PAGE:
I doubt that many people will lament the loss of Classic. Exactly how many Classic applications are out there that don’t have an OSX eqiuvalent? But as it happens, there is one such app. I occasionally need in my work: a piece of technical software that sits atop Hypercard (and hasn’t been rewritten to work with Supercard). So here’s the workaround I’ve come up with. a.) Network my Power Mac (now my wife’s Mac) to my Mac Pro with ethernet. b.) Acquire a copy of Desktop Transporter (thirty bucks), and also one of those virtual desktop shareware apps to give myself multiple screens. c.) When my wife isn’t using her Mac, access the app. I need on her Mac via this lashup. I can copy/paste data from the Classic software into OSX software on my own Mac (note — due to a peculiarity in the way OSX handles memory, I have to briefly switch to in and out of any OSX app. on the Power Mac for what I’ve copyied to transfer it from the Classic clipboard to the OSX one). If anybody who reads this has a similar problem, some variant of this cheap and easy solution will keep you going.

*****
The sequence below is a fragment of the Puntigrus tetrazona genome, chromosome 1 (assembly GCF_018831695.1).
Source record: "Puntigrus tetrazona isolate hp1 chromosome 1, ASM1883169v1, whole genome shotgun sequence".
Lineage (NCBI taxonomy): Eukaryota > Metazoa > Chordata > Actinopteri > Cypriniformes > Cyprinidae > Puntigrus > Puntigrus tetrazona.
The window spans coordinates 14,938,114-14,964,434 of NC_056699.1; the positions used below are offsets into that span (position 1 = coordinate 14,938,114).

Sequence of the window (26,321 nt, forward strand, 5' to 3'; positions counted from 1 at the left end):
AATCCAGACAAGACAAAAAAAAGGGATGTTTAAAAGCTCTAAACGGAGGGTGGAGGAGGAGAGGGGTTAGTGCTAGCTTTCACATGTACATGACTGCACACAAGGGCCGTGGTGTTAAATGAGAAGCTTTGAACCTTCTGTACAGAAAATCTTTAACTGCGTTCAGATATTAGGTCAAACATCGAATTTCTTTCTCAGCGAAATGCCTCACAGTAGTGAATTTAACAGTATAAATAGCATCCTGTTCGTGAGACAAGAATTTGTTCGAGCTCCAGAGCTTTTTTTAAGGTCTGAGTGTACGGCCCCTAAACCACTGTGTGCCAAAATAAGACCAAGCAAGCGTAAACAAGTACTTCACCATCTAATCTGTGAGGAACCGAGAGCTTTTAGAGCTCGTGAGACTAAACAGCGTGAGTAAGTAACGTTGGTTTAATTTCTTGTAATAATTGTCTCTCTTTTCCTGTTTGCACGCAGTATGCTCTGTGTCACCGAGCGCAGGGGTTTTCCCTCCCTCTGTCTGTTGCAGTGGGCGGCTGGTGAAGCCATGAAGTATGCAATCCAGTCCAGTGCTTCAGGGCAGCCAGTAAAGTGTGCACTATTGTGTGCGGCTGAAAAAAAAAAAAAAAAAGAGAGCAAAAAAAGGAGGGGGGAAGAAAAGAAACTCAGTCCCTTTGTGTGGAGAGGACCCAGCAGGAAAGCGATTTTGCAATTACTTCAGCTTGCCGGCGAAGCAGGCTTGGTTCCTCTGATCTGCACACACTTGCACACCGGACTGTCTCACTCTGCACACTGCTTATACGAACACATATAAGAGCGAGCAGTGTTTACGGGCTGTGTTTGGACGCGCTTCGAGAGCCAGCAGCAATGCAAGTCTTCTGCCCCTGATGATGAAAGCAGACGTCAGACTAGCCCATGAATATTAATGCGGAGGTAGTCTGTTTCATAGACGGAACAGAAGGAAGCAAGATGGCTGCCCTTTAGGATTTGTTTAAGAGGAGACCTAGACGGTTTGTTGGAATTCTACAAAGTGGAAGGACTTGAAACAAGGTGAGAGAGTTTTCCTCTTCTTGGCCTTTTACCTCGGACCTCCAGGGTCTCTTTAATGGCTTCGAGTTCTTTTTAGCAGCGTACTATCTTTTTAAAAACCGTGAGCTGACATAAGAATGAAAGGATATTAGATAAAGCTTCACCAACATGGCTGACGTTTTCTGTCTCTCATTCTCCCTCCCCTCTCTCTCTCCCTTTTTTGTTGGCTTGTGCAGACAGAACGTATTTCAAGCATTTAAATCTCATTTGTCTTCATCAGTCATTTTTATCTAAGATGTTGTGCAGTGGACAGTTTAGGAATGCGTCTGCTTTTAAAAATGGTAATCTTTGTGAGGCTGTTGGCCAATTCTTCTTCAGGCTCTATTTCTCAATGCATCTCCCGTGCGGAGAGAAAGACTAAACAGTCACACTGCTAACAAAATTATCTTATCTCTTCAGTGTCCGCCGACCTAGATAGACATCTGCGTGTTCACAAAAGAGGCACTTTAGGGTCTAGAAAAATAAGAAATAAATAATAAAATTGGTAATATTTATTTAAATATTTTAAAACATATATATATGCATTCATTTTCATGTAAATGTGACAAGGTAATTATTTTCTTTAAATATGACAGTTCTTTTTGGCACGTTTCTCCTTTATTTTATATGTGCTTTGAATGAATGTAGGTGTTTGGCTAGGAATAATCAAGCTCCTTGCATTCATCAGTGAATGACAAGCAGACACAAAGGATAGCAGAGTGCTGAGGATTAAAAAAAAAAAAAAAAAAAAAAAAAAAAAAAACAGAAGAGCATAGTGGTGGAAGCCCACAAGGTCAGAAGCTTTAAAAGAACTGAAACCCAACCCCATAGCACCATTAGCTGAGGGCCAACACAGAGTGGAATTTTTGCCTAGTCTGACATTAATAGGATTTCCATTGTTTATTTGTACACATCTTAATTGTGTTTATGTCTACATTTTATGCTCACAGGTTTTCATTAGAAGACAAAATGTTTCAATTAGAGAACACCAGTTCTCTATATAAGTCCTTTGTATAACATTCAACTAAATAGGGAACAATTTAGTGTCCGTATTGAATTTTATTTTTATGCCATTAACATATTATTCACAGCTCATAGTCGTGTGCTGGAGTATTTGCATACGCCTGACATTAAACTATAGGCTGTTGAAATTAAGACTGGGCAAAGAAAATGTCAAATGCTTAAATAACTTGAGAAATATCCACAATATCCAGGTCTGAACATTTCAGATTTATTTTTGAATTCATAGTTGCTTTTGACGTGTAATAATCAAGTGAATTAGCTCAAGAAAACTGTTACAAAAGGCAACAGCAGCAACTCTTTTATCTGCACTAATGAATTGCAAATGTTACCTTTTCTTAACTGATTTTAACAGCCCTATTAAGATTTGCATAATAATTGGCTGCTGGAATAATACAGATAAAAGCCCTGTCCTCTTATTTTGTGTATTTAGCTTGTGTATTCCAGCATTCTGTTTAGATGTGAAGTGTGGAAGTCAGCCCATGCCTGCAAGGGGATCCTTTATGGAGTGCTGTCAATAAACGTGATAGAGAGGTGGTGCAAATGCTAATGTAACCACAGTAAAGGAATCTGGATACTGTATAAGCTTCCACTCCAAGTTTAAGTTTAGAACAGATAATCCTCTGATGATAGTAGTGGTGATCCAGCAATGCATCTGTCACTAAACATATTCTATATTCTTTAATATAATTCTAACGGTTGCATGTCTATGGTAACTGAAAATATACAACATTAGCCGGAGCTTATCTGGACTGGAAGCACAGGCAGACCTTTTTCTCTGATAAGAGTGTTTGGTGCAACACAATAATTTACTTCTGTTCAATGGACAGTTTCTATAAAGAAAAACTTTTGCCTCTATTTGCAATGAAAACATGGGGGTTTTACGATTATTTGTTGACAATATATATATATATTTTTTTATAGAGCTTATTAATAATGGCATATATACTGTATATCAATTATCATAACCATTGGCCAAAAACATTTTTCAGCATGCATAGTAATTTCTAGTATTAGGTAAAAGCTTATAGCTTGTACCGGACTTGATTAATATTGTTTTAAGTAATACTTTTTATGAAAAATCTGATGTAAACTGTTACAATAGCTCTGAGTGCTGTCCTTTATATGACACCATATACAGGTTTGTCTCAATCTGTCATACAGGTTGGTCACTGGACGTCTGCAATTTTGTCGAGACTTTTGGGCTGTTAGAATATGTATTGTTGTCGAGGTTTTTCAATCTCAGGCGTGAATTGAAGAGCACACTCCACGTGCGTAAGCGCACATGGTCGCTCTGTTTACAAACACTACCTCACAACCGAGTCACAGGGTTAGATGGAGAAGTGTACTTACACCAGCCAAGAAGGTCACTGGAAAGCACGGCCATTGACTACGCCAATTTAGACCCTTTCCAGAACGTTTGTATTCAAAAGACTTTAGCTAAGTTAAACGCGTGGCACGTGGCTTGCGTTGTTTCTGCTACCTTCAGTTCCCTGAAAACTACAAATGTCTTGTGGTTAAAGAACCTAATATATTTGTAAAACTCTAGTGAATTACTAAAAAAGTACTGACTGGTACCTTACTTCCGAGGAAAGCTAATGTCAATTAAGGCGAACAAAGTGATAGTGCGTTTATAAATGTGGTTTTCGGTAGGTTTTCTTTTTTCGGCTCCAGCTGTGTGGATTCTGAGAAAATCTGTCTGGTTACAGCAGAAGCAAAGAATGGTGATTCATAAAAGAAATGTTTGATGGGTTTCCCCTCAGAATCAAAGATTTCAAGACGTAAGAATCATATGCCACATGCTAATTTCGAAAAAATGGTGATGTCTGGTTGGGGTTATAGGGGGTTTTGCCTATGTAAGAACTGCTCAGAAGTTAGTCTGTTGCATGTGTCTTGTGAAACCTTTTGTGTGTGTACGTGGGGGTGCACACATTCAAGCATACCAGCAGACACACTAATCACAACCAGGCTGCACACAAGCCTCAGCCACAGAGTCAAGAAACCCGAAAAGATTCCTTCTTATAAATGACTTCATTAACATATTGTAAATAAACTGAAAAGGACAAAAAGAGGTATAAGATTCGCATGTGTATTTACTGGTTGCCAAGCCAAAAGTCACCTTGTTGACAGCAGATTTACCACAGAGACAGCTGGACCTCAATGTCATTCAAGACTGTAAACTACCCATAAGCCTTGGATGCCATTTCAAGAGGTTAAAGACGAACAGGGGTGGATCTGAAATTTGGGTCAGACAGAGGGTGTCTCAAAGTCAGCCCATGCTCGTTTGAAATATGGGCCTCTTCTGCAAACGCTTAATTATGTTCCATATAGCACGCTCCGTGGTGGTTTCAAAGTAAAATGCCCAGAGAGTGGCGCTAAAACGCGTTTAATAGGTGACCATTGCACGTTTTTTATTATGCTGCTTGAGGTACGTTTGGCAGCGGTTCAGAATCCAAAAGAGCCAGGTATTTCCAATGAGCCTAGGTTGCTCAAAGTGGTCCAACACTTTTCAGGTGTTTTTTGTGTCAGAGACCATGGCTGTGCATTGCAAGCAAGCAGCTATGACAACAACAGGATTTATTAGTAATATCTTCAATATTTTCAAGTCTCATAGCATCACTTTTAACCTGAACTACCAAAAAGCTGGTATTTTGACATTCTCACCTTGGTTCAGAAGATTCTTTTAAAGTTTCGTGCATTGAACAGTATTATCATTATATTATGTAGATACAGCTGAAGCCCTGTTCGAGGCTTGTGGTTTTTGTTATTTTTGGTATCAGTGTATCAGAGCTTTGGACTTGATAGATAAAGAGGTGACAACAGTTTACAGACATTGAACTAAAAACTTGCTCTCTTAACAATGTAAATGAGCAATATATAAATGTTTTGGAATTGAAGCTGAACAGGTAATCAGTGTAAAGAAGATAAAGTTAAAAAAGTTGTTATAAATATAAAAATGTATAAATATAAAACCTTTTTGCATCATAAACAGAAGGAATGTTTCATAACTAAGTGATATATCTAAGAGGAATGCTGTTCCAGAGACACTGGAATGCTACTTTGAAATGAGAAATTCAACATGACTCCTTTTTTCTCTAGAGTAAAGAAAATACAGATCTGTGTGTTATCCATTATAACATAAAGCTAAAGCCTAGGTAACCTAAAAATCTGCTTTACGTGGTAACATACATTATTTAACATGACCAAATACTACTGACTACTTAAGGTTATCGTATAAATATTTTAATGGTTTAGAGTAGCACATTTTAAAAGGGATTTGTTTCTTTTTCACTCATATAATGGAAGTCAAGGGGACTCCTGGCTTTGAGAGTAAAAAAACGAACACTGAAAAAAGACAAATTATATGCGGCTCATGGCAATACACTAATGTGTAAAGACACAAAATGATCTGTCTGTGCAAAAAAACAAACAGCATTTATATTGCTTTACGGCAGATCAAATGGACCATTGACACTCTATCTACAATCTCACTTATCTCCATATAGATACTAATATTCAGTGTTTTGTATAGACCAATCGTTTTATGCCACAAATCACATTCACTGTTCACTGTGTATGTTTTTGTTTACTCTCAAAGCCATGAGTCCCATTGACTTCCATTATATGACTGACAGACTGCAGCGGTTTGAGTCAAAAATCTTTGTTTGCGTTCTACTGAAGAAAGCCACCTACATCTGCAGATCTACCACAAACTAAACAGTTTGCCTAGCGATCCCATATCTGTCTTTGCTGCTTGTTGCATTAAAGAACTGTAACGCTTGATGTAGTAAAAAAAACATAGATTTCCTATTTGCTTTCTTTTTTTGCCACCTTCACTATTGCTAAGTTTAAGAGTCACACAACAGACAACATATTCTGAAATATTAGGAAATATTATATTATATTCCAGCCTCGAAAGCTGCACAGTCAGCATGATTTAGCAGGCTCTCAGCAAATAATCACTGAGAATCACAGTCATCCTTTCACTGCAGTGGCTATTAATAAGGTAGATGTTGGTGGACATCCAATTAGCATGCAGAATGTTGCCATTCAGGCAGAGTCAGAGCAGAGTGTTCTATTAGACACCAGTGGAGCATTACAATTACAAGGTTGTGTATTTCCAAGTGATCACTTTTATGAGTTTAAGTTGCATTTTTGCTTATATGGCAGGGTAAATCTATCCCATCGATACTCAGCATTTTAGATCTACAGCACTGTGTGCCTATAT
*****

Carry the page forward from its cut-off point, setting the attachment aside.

2. Terry says:

      Rosetta performance is very acceptable on my core 2 duo laptop. It does like you to have 2 gigs of ram but performs on a par with my g4 1ghz it replaced

    3. steve says:

      I think Rosetta is amazing. I have a Mac Pro with 5GB of RAM, and the only time I realize that anything is running in emulation is when a window resizes in Photoshop, and there’s a bit of a lag before the window content catches up with the frame resize. Otherwise the Adobe suite feels somewhat faster than it does on my 1GHz dual-G4 tower.

      I can’t recall the last time that I used Classic on the G4, maybe as much as a couple of years ago.

    4. IpOoTeD says:

      I don’t like it. THPS 4 isn’t working is my fav game and now it isn’t working. Age of Empires 2 gets unsynced, plenty of GameRanger games are messed. The new Rosetta make apps run at decent speeds but all of the games are messed up.